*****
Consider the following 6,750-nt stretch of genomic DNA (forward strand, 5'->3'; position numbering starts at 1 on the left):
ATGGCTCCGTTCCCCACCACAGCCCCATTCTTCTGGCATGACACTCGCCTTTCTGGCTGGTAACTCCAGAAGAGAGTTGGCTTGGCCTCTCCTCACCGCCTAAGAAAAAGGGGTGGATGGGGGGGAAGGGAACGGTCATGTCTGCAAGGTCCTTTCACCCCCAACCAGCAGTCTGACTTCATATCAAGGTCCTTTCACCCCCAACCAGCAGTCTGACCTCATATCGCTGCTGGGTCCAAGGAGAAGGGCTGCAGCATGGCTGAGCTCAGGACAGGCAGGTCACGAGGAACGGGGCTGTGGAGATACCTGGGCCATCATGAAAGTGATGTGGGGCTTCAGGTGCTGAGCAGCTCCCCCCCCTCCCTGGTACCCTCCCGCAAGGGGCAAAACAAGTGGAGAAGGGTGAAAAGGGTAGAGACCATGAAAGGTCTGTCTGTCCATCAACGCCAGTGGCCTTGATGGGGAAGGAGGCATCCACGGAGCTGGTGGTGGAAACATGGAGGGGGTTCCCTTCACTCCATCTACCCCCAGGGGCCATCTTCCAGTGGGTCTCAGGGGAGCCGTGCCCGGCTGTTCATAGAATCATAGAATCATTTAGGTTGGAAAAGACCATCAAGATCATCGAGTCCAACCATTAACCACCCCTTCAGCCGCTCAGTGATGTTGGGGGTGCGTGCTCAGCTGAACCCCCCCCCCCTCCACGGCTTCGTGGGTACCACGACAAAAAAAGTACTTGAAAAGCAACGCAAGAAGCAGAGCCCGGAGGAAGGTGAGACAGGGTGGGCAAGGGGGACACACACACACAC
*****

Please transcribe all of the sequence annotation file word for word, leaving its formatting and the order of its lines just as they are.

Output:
Consider the following 6,750-nt stretch of genomic DNA (forward strand, 5'->3'; position numbering starts at 1 on the left):
ATGGCTCCGTTCCCCACCACAGCCCCATTCTTCTGGCATGACACTCGCCTTTCTGGCTGGTAACTCCAGAAGAGAGTTGGCTTGGCCTCTCCTCACCGCCTAAGAAAAAGGGGTGGATGGGGGGGAAGGGAACGGTCATGTCTGCAAGGTCCTTTCACCCCCAACCAGCAGTCTGACTTCATATCAAGGTCCTTTCACCCCCAACCAGCAGTCTGACCTCATATCGCTGCTGGGTCCAAGGAGAAGGGCTGCAGCATGGCTGAGCTCAGGACAGGCAGGTCACGAGGAACGGGGCTGTGGAGATACCTGGGCCATCATGAAAGTGATGTGGGGCTTCAGGTGCTGAGCAGCTCCCCCCCCTCCCTGGTACCCTCCCGCAAGGGGCAAAACAAGTGGAGAAGGGTGAAAAGGGTAGAGACCATGAAAGGTCTGTCTGTCCATCAACGCCAGTGGCCTTGATGGGGAAGGAGGCATCCACGGAGCTGGTGGTGGAAACATGGAGGGGGTTCCCTTCACTCCATCTACCCCCAGGGGCCATCTTCCAGTGGGTCTCAGGGGAGCCGTGCCCGGCTGTTCATAGAATCATAGAATCATTTAGGTTGGAAAAGACCATCAAGATCATCGAGTCCAACCATTAACCACCCCTTCAGCCGCTCAGTGATGTTGGGGGTGCGTGCTCAGCTGAACCCCCCCCCCCTCCACGGCTTCGTGGGTACCACGACAAAAAAAGTACTTGAAAAGCAACGCAAGAAGCAGAGCCCGGAGGAAGGTGAGACAGGGTGGGCAAGGGGGACACACACACACAC